Managing Project Files

Porting a Core, DeMiSTified – Part 3 – 2021-03-01

When an FPGA core is a self-contained standalone project with only one target board, managing the project from within the FPGA vendor’s IDE works fine. However, once there’s a significant amount of shared code between projects, or you’re building for multiple targets, things get more tedious,

EightThirtyTwoDemos currently has targets for nine different boards, and there are another four within easy reach that I could add if I wished. There are nine demo projects in the repo, so I could have to rebuild as many as 81 projects when something changes. Loading each project, one after another, and rebuilding them manually would be ridiculously inefficient – a better solution is needed.

Luckily the FPGA toolchains have extensive support for scripting and automation. What follows will be Quartus-centric since that’s the toolchain required to build for Turbo Chameleon 64, however most of the principles will apply to ISE and Vivado too, even if the syntax and finer details are different.

When targetting an FPGA core to multiple boards it helps to categorise the components as follows:

  • Code specific to the board being used, required only for interfacing to the specific hardware on that board. Examples would be the multiplexer on the Turbo Chameleon 64 V1, or the shift register on the Turbo Chameleon 64 V2, or the infra-red sensor on both – or the audio codec found on the DE1 and DE2 boards. Generally such code won’t be shared outside a particular board or family of boards.
  • Code that belongs to the core itself and will thus be common between all targets.
  • Code that belongs to the core but has to be customised for each target board. PLLs are a good example of this, since the target boards don’t necessarily have the same incoming clock frequency. For instance, MiST’s incoming clock is 27MHz. TC64v1’s is 8MHz while TC64v2’s and DE10-lite’s are both 50MHz.

One thing I’ve learned in recent months is that for many questions about Quartus the answer is “it’s a TCL script”! This applies to project files, .qip files, timing constraints and no doubt many aspects of the software which I have yet to explore.

The command line utility quartus_sh can be used to run TCL scripts, and these in turn can create project files, start the compilation process and much more besides. For instance, compiling a project is as simple as:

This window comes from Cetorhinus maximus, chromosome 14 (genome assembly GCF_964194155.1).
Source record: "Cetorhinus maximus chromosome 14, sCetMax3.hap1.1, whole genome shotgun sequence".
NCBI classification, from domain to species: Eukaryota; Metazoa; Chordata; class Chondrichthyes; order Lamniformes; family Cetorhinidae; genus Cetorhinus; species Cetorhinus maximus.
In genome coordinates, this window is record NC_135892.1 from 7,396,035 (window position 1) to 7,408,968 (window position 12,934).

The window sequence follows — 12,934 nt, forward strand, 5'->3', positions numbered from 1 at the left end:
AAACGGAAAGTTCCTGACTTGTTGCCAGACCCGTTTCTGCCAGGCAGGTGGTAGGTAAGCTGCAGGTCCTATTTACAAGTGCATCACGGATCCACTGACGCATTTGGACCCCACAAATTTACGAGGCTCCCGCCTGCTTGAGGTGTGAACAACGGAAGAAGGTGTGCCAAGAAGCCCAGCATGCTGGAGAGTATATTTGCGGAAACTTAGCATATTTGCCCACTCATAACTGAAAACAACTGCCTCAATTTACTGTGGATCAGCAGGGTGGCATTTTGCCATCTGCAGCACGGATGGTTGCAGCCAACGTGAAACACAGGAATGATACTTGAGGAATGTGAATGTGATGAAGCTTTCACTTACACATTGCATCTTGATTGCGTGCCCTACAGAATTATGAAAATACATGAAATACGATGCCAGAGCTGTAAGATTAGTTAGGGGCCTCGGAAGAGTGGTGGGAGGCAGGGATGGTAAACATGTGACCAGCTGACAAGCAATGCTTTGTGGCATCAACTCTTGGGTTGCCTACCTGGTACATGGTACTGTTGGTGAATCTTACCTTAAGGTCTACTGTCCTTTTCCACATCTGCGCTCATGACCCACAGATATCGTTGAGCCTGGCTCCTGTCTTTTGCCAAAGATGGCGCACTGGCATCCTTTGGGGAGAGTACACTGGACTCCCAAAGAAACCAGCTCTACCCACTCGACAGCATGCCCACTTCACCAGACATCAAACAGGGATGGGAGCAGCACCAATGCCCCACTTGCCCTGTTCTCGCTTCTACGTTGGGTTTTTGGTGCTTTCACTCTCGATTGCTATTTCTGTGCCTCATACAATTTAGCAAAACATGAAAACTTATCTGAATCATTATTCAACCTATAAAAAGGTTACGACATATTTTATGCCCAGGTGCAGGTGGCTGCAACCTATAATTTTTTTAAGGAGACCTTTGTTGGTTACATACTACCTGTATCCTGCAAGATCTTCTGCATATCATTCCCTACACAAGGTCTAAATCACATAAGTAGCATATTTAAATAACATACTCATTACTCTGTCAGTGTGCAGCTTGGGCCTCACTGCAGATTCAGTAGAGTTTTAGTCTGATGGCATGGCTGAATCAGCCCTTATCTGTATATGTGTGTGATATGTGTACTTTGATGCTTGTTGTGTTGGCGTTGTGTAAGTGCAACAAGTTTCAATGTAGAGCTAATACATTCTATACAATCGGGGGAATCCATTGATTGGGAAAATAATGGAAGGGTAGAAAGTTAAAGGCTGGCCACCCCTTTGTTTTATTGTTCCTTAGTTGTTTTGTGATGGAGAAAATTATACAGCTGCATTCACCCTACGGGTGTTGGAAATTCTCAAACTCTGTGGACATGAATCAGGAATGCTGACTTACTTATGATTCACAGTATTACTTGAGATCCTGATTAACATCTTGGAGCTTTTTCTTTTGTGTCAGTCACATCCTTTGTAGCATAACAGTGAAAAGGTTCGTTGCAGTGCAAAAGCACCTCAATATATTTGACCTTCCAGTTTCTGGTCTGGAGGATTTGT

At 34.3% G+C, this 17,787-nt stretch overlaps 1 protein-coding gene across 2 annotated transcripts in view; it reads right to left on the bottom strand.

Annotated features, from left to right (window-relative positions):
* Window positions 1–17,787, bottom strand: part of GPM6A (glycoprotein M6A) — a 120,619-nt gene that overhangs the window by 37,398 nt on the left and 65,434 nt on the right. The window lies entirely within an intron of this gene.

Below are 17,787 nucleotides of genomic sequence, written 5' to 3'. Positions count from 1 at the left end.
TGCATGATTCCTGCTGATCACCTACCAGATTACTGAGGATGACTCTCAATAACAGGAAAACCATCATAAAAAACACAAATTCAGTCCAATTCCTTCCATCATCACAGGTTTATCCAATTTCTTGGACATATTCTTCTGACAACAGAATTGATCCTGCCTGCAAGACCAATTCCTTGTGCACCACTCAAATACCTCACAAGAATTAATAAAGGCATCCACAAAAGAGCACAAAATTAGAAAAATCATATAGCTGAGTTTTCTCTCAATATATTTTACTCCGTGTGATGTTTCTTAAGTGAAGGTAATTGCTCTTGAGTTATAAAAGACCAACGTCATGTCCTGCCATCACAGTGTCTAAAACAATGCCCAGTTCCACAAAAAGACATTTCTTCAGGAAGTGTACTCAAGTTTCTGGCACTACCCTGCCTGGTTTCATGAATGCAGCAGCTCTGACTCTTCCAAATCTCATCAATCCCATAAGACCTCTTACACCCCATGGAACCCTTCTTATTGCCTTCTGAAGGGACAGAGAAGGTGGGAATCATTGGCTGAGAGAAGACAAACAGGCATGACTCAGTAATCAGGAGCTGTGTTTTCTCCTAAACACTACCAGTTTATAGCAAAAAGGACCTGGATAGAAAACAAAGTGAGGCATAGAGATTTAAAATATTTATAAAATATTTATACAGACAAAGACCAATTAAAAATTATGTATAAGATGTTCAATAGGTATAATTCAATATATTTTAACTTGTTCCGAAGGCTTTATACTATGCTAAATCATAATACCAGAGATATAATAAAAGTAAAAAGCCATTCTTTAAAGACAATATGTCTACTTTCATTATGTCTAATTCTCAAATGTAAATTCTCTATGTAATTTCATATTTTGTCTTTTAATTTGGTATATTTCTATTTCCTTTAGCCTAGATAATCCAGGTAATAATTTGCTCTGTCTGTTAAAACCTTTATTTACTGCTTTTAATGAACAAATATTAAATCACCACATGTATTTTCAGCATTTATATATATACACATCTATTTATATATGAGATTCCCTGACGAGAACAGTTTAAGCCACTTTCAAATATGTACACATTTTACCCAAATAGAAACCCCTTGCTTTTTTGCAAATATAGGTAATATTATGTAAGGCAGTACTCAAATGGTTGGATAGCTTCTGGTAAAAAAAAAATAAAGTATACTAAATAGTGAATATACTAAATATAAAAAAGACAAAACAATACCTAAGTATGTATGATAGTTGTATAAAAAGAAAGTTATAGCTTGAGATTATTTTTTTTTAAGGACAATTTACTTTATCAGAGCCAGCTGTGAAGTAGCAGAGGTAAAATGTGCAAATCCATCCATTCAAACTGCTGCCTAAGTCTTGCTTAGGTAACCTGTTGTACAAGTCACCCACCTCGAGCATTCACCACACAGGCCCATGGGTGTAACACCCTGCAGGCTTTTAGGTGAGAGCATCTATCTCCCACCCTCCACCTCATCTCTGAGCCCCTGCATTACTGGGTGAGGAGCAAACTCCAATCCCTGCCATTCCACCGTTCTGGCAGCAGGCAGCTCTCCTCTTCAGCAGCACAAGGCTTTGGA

load_package flow                       
project_open project_name -revision project_name
execute_flow -compile

One of the most useful tcl commands for project management is “source”, which acts a bit like #include in C, and for my target boards I’ve taken a working project (.qsf) file and split it into the following files, which can be “source”d when creating a new project:

  • a _pins.tcl file which contains pin definitions, drive strengths, IO standards, etc.,
  • an _opts.tcl file which specifies the target FPGA and standard compilation process settings, and
  • a _support.tcl file which lists the components required to handle the board-specific hardware.

In addition I create a board-specific _defs.tcl which can be used to specify such things as the board’s incoming clock frequency, and whether or not the board supports SDRAM, and also a project-specific _defs.tcl file which specifies, among other things, the relative path from the project to the board-specific files. This makes it easier to keep the latter in a submodule.

Finally, I have a _files.tcl script which lists the files required by the core itself. This is script-generated in a vendor-specific format from a plaintext list of files; this should make life easier if and when I add a Xilinx-based board to the list of targets.

Creating a new project file using this method looks like this:

 load_package flow  
# ${project} and ${board} are extracted from command line
# arguments earlier in the script.
set corename "${project}_${board}"
source ${projectpath}/project_defs.tcl
source ${boardpath}${board}/${board}_defs.tcl

project_new $corename -revision $corename -overwrite
set_global_assignment -name TOP_LEVEL_ENTITY ${board}_top

source ${boardpath}${board}/${board}_opts.tcl
source ${boardpath}${board}/${board}_pins.tcl
source ${boardpath}${board}/${board}_support.tcl
source ${corename}_files.tcl

In combination with a collection of Makefiles and shell scripts, I can thus loop through a list of boards and projects, and automate the process of creating project files and of building cores from those projects.

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